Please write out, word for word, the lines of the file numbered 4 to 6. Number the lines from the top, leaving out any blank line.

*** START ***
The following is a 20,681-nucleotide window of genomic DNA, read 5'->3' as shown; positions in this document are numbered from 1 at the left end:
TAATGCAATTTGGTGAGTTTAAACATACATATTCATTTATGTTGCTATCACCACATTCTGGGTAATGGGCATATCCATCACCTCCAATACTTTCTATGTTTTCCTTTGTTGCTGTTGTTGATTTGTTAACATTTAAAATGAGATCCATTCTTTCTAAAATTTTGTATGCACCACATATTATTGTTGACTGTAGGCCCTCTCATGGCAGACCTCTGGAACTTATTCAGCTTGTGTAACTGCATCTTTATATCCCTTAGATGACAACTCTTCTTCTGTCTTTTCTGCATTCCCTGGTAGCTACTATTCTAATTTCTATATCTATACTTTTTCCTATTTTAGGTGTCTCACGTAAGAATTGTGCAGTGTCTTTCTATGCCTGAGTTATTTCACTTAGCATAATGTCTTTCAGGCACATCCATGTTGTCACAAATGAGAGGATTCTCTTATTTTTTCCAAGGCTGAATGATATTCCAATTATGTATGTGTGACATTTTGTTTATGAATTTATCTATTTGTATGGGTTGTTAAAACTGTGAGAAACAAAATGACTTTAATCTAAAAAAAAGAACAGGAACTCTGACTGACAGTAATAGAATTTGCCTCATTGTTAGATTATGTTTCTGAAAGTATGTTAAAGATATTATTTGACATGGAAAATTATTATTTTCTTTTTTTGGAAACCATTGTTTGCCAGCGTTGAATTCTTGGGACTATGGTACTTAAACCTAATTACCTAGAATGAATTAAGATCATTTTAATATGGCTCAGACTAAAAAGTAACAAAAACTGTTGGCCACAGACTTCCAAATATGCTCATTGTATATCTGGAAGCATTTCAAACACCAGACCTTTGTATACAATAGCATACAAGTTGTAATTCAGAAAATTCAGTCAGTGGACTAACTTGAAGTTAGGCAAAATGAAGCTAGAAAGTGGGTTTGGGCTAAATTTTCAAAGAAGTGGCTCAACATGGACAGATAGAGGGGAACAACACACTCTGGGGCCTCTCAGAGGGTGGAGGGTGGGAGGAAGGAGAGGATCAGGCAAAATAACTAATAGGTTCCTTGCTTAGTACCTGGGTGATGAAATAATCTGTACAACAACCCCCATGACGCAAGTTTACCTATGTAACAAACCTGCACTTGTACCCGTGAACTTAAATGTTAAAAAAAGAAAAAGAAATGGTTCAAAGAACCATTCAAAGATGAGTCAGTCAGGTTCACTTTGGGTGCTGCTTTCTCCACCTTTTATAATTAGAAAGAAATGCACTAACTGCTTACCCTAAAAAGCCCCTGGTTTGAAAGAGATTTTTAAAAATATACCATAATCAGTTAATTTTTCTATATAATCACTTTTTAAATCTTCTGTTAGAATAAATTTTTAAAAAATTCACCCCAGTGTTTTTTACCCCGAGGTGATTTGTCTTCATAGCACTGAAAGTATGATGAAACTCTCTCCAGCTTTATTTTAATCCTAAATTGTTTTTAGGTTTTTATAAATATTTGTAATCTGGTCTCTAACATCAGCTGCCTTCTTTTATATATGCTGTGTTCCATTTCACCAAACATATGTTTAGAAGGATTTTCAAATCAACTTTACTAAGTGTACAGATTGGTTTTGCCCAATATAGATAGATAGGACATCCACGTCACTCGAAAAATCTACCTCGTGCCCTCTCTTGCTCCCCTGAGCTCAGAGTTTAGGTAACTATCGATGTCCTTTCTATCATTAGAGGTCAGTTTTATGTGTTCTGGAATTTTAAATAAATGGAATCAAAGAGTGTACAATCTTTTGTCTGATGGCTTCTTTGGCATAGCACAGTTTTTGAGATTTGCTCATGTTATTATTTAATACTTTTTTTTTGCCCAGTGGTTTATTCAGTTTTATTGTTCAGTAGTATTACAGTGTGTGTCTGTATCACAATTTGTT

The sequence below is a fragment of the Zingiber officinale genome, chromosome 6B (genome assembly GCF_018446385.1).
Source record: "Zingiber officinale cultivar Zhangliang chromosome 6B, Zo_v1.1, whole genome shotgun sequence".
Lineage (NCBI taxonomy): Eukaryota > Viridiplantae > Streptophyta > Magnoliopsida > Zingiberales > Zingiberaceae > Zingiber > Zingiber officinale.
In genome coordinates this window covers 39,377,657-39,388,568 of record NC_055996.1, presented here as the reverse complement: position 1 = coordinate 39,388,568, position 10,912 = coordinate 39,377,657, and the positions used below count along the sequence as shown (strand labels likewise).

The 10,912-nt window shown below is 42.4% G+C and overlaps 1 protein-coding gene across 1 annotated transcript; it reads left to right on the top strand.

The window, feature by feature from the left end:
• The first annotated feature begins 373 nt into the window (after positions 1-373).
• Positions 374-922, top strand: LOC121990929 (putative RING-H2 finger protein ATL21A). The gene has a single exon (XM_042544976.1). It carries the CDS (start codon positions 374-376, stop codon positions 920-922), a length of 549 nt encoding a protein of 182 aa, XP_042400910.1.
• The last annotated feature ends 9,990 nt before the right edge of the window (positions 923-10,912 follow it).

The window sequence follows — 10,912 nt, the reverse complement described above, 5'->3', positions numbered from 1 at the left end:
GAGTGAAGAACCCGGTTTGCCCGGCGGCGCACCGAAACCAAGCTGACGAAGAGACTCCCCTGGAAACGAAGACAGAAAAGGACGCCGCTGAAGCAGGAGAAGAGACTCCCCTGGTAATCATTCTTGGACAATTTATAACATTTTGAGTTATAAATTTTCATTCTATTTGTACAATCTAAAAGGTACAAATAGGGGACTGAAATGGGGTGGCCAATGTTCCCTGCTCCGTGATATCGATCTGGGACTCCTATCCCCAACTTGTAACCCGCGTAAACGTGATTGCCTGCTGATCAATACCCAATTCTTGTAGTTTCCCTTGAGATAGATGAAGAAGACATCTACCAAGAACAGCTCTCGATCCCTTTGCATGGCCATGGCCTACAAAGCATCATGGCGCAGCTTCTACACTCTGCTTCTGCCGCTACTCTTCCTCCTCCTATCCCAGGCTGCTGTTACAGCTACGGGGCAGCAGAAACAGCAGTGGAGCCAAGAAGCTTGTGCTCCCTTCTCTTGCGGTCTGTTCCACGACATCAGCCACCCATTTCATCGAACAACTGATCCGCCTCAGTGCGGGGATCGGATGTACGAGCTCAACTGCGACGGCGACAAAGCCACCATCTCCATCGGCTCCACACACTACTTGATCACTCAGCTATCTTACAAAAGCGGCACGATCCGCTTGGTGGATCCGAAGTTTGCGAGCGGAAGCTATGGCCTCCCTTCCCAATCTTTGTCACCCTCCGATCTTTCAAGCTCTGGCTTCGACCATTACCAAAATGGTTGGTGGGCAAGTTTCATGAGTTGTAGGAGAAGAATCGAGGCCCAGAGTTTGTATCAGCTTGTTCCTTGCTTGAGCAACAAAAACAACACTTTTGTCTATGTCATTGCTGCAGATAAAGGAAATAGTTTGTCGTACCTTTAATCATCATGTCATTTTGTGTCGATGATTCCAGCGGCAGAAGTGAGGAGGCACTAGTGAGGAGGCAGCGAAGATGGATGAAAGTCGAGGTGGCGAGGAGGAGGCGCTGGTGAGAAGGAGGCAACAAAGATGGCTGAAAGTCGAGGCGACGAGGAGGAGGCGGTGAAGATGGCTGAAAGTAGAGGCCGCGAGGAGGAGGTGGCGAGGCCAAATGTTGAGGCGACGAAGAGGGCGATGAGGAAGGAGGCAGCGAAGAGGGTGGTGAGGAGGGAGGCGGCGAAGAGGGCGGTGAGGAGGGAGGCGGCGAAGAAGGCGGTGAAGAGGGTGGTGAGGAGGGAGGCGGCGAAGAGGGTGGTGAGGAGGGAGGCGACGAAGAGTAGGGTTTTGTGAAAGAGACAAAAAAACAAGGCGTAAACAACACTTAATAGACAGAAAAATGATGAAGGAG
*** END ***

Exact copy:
Source record: "Zingiber officinale cultivar Zhangliang chromosome 6B, Zo_v1.1, whole genome shotgun sequence".
Lineage (NCBI taxonomy): Eukaryota > Viridiplantae > Streptophyta > Magnoliopsida > Zingiberales > Zingiberaceae > Zingiber > Zingiber officinale.
In genome coordinates this window covers 39,377,657-39,388,568 of record NC_055996.1, presented here as the reverse complement: position 1 = coordinate 39,388,568, position 10,912 = coordinate 39,377,657, and the positions used below count along the sequence as shown (strand labels likewise).